#7 Interview With Manoj RPodcast ·
Discussions on Power Electronics (and systems design) for space and aeronautical applications with Manoj R of the Indian Space Research Organisation (ISRO).
- Engineer at the power conditioning lab, Inertial Systems Unit (ISU), Indian Space Research Organisation (ISRO)
- M.Tech in Electronics Design at Indian Institute of Science
- Previous work places: Vikram Sarabhai Space Centre (Trivandrum), ISRO Satellite Centre (Bangalore)
- DC/DC converters and their miniaturization
- Designing for low SWAP-C (Size, Weight, and Power, Cost)
- Powering sensors and acquisition systems with low noise
- Power range: 2W to few kW
- B.Tech project: Power harmonic distortion measurement using MATLAB: data acquisition on a laptop using the audio-in connector
- Importance of learning on the job
- Major challenges in space: Environment
- Being within specification in a wide ambient temperature range: -40C to 120C
- Exposure to thermal cycling
- Stringent EMI/EMC requirements because of other critical systems connected to the same DC bus
- Space radiation (ionizing)
- Launch vehicles are exposed to this for a short duration
- Geosynchronous space crafts work for >15 years without servicing
- Operation in vacuum: Need tight control over materials used
- Thermal management of power devices: Even 4W of power dissipation in a single device is challenging, conduction is the only mode of taking out heat from the device (no convection in absence of air, not much thermal radiation at lower temperatures owing to Stefan’s law)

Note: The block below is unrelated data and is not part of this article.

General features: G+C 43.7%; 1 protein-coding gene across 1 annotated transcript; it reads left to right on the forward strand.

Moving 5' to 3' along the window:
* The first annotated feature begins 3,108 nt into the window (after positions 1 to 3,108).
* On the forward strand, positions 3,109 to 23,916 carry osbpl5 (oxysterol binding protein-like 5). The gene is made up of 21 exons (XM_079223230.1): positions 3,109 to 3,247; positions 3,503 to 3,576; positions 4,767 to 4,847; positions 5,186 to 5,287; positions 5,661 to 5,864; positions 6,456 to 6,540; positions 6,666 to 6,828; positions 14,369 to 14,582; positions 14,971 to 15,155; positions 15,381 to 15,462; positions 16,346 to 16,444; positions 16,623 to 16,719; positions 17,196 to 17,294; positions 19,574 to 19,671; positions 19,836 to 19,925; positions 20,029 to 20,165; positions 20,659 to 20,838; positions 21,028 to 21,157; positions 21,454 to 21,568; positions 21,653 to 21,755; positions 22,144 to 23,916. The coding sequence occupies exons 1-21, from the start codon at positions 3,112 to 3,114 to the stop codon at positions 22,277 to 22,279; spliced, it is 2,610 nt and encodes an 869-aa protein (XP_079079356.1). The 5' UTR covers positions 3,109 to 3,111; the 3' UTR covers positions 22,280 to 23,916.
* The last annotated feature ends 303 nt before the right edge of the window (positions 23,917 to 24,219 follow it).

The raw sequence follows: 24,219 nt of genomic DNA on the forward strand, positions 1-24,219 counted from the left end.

- Spacecraft thermal management: Using reflectors, radiators, heaters (when spacecraft is in shade), heat pipes
- Solar panels, energy storage (batteries), and energy management on the spacecraft
- Transferring space technology to terrestrial applications: renewable-only energy systems, DC-only systems, space crafts and EVs are both essentially battery-based systems with minimum SWAP requirements
- “If you look at power, you start imagining the origin of things: How does something really start up? Where is its source of power? Where and how does the power flow? Who needs it? How much is needed? When you look at all this stuff, you start understanding the system much better.”
- “When you work in power electronics, you have to interface with almost everyone around – because nobody can work without power. You start interacting with the digital team, communications team, thermal, mechanical, almost everyone.”
- “Adoption of wide bandgap (WBG) devices in power electronics is a turning point similar to the introduction of IGBTs in the high power conditioning levels.”
- Key skills for working in power electronics: analog electronics, working of semiconductor devices, magnetics design
- “Back in my bachelors days, I used to believe that it’s the voltage that you should look at all the time, to know what is actually happening. Slowly with more experience, it was wonderful for me to come to know of current probes. Early in your career, start looking into current waveforms and not just in textbooks. If voltage is the cause, current is the result. If you want to know the result, look at the currents.”
- Approach to innovation:
- ISRO works in small strong teams.
- Bottom-up approach: ideas coming from the grassroot level are put into a common pool and reviewed so that the best ones come up and they get funded.
- Problem solving by divide-and-rule: break up a problem into smaller problems and distribute to the people by skillset.
- Special focus on defining interfaces clearly.
- ISRO hes university satellites too, accepts students for project work.